Written by Wolfgang Sachsenröder.

Image Credit: ฮุนเซนเลือกตั้ง 29 ก.ค. 61, by Prachatai/Flickr; Licence: CC BY-NC-ND 2.0.

Problems with party funding are universal. Political activities – especially election campaigns – are costly, and they are getting more expensive everywhere.  In the evolution of party theory, however, which is mainly based on paradigms from Western Europe, the financial aspects have not been at the centre of scholarly attention.

Party classification and other matters have been prioritised over the issue of funding, which in any case may have been hidden behind aspects such as membership fees or voluntary work by rank-and-file members. This despite the fact that financial contributions by interest groups and wealthy individuals are a common problem everywhere. But in Southeast Asia, the regional experts in the political science community have often applied traditional Western yardsticks for their analyses of the fledgling democracies and semi-democracies which emerged after the end of colonialism.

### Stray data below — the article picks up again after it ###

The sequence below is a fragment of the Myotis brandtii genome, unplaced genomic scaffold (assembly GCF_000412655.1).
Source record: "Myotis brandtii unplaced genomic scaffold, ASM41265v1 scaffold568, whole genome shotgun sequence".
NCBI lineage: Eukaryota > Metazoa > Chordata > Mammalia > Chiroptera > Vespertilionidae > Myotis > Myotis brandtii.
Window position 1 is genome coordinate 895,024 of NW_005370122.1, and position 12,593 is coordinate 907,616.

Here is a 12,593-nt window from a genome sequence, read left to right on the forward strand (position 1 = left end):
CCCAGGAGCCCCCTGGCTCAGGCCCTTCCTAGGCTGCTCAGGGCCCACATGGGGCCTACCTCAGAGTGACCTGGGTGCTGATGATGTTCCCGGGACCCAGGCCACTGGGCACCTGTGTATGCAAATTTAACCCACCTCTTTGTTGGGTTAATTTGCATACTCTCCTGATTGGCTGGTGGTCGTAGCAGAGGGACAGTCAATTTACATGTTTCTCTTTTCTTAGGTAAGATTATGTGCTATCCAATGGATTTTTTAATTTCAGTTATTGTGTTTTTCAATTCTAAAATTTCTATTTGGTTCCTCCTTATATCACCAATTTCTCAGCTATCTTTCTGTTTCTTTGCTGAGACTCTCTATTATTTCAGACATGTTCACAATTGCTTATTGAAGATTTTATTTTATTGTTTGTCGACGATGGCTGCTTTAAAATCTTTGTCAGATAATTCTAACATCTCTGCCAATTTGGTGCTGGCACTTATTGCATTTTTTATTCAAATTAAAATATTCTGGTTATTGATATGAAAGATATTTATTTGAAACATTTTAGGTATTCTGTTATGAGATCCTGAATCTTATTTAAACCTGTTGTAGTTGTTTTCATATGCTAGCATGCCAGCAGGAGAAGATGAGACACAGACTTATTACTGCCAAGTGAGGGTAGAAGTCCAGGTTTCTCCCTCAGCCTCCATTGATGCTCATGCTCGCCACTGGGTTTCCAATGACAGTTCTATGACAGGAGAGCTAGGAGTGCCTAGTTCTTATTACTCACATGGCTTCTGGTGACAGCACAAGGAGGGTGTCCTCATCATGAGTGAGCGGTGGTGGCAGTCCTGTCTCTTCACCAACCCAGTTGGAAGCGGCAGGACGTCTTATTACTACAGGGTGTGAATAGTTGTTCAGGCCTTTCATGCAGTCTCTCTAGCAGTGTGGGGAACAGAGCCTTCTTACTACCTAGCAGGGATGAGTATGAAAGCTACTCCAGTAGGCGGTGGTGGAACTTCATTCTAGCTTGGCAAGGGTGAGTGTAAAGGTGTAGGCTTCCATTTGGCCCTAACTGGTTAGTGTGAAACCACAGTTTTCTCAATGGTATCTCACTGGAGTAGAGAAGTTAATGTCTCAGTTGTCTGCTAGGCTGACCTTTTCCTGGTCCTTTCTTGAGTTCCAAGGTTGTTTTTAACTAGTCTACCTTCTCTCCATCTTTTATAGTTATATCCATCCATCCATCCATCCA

The organisational and administrative structures of parties vary considerably, of course, but many of them have one very characteristic feature in common: they generate and handle enormous amounts of money and have deep roots and tentacles within the economy and business sector

Are there typical party models which can be identified in Southeast Asia? In order to find some common denominators among all the political parties, taking into account the extreme variety of shapes and sizes, the organisational criterion is probably the most promising for comparative purposes. The organisational and administrative structures of parties vary considerably, of course, but many of them have one very characteristic feature in common: they generate and handle enormous amounts of money and have deep roots and tentacles within the economy and business sector.

It is often the task of party leaders to find their own funding sources since they do not trust the party machinery to handle the donations for them (seen in spectacular fashion in the case of the United Malays National Organisation in Malaysia and the Cambodian People’s Party (CPP) in Cambodia), but it can also rest in the hands of particular personalities standing for election, as in Indonesia and the Philippines. A third category to consider in this typology consists of business tycoons in the role of party leaders and financiers.